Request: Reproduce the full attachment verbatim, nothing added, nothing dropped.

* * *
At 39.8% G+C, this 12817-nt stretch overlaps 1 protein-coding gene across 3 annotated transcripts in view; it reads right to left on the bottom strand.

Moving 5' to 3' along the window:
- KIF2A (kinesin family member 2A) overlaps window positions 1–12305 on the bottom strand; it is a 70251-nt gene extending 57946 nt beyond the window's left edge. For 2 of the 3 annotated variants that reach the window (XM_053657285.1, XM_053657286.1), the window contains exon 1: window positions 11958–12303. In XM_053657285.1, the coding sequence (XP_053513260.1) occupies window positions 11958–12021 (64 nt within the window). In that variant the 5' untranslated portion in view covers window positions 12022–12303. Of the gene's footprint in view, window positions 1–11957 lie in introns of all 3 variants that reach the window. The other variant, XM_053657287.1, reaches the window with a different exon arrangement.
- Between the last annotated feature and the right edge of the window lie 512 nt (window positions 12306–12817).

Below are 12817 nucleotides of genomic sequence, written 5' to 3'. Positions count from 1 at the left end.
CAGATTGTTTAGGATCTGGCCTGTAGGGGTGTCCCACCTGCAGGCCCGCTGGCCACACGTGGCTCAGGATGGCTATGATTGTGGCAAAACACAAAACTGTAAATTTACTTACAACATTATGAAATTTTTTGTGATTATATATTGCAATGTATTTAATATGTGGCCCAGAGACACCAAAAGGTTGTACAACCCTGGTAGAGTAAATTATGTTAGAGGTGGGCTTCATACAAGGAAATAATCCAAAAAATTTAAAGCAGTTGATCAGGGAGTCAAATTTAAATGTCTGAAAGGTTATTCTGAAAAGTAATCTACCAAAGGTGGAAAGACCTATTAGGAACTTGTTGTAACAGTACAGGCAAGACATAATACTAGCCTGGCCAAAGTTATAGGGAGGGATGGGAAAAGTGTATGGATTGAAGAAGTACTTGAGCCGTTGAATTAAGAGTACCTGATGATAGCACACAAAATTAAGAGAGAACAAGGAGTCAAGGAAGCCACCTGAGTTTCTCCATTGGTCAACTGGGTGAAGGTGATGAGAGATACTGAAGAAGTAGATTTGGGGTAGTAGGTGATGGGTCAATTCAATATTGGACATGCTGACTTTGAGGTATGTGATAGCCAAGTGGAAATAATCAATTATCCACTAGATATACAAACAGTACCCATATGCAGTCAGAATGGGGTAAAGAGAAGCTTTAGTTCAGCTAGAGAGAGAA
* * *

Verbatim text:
At 39.8% G+C, this 12817-nt stretch overlaps 1 protein-coding gene across 3 annotated transcripts in view; it reads right to left on the bottom strand.

Moving 5' to 3' along the window:
- KIF2A (kinesin family member 2A) overlaps window positions 1–12305 on the bottom strand; it is a 70251-nt gene extending 57946 nt beyond the window's left edge. For 2 of the 3 annotated variants that reach the window (XM_053657285.1, XM_053657286.1), the window contains exon 1: window positions 11958–12303. In XM_053657285.1, the coding sequence (XP_053513260.1) occupies window positions 11958–12021 (64 nt within the window). In that variant the 5' untranslated portion in view covers window positions 12022–12303. Of the gene's footprint in view, window positions 1–11957 lie in introns of all 3 variants that reach the window. The other variant, XM_053657287.1, reaches the window with a different exon arrangement.
- Between the last annotated feature and the right edge of the window lie 512 nt (window positions 12306–12817).

Below are 12817 nucleotides of genomic sequence, written 5' to 3'. Positions count from 1 at the left end.
CAGATTGTTTAGGATCTGGCCTGTAGGGGTGTCCCACCTGCAGGCCCGCTGGCCACACGTGGCTCAGGATGGCTATGATTGTGGCAAAACACAAAACTGTAAATTTACTTACAACATTATGAAATTTTTTGTGATTATATATTGCAATGTATTTAATATGTGGCCCAGAGACACCAAAAGGTTGTACAACCCTGGTAGAGTAAATTATGTTAGAGGTGGGCTTCATACAAGGAAATAATCCAAAAAATTTAAAGCAGTTGATCAGGGAGTCAAATTTAAATGTCTGAAAGGTTATTCTGAAAAGTAATCTACCAAAGGTGGAAAGACCTATTAGGAACTTGTTGTAACAGTACAGGCAAGACATAATACTAGCCTGGCCAAAGTTATAGGGAGGGATGGGAAAAGTGTATGGATTGAAGAAGTACTTGAGCCGTTGAATTAAGAGTACCTGATGATAGCACACAAAATTAAGAGAGAACAAGGAGTCAAGGAAGCCACCTGAGTTTCTCCATTGGTCAACTGGGTGAAGGTGATGAGAGATACTGAAGAAGTAGATTTGGGGTAGTAGGTGATGGGTCAATTCAATATTGGACATGCTGACTTTGAGGTATGTGATAGCCAAGTGGAAATAATCAATTATCCACTAGATATACAAACAGTACCCATATGCAGTCAGAATGGGGTAAAGAGAAGCTTTAGTTCAGCTAGAGAGAGAA